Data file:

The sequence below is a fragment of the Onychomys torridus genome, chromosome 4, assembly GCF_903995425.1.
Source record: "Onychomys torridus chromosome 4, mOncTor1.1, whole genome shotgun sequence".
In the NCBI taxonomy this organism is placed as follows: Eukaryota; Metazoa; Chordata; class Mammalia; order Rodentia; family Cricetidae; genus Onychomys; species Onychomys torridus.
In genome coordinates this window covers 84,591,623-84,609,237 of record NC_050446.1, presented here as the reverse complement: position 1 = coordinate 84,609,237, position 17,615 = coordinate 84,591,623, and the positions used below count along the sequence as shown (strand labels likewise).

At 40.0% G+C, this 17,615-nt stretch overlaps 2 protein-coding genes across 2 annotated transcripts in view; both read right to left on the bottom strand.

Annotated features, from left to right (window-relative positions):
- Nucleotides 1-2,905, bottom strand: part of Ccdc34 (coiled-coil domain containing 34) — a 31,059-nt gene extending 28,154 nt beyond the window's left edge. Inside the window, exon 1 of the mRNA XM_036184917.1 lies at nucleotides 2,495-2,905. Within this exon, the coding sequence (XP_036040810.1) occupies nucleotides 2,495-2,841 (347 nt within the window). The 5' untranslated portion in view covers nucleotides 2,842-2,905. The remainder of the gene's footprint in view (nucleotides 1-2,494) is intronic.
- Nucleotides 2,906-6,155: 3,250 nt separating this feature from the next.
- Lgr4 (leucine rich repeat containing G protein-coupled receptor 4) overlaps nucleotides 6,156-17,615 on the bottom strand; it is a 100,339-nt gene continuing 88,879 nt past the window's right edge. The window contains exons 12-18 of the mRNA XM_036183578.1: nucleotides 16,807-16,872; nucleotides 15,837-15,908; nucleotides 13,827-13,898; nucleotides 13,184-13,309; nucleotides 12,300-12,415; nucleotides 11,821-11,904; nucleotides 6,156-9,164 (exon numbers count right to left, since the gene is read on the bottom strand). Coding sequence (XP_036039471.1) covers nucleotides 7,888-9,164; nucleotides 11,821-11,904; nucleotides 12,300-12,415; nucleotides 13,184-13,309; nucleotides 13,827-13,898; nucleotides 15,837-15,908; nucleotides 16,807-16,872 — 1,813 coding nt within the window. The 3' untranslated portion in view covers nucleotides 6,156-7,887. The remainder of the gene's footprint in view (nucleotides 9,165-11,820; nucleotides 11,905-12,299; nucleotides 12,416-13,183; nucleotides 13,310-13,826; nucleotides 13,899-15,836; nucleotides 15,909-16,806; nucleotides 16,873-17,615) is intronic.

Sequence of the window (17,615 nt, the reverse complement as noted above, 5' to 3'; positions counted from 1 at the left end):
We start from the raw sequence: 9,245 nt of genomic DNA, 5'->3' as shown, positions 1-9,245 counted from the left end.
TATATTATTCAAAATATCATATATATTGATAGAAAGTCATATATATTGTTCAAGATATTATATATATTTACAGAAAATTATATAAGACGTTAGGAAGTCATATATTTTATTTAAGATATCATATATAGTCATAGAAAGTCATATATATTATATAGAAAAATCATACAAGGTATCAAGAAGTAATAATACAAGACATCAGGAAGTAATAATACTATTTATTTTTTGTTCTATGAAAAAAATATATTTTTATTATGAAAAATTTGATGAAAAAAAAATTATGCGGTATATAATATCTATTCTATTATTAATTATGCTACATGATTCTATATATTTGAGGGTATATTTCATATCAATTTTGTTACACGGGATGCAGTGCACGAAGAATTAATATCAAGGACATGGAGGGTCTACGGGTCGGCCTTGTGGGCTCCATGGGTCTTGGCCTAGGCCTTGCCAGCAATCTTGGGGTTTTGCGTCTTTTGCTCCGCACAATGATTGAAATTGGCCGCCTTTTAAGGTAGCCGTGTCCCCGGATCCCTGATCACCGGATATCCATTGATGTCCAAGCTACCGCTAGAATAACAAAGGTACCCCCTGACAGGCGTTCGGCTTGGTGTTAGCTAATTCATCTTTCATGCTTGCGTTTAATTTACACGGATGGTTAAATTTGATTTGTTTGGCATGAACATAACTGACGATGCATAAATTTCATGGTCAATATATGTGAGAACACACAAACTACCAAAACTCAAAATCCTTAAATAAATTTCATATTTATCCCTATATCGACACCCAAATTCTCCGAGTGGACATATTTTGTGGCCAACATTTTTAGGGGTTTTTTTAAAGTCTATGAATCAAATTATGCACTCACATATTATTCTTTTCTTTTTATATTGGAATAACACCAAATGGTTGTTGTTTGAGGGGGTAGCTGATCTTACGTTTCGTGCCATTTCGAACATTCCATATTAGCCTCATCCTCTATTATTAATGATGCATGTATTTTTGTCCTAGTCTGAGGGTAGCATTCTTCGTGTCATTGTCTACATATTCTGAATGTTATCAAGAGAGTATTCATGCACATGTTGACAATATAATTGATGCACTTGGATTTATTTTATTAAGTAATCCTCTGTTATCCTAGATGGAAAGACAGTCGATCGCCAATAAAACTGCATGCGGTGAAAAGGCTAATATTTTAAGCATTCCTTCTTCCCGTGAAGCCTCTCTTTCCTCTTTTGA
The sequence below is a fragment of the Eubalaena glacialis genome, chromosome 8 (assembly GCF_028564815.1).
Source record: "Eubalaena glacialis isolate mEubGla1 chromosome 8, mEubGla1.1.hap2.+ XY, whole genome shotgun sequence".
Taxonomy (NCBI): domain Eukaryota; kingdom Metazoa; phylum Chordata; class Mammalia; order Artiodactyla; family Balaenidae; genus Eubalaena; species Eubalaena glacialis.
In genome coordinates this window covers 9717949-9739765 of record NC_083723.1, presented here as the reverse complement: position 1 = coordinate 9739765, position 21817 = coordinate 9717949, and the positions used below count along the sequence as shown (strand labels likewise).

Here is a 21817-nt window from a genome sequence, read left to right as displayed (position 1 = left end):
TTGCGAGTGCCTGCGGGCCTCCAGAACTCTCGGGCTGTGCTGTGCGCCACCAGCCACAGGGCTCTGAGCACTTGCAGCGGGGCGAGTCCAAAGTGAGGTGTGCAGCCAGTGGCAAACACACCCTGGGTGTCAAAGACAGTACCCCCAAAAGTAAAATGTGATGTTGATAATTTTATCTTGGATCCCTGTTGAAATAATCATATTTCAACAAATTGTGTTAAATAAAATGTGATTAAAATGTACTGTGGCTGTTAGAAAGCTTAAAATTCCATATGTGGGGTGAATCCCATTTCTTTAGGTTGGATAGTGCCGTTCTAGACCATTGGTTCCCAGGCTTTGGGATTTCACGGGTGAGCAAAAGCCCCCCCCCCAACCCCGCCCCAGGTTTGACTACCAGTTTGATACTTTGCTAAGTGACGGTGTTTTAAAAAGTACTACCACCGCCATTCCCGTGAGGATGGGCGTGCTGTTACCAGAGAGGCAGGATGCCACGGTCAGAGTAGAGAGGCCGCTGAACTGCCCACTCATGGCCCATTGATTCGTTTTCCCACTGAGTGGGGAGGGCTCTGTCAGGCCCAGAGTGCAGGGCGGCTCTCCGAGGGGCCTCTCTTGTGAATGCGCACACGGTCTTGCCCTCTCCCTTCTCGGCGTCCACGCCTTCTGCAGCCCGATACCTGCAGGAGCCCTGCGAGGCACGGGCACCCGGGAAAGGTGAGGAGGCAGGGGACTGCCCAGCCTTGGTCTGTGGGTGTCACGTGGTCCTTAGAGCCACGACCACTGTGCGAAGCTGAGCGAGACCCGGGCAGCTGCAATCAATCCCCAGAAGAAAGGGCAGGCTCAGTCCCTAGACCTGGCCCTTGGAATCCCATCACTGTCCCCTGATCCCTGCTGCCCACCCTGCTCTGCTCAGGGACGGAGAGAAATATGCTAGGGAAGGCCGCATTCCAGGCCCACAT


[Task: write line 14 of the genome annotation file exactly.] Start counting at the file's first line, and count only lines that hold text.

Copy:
Source record: "Eubalaena glacialis isolate mEubGla1 chromosome 8, mEubGla1.1.hap2.+ XY, whole genome shotgun sequence".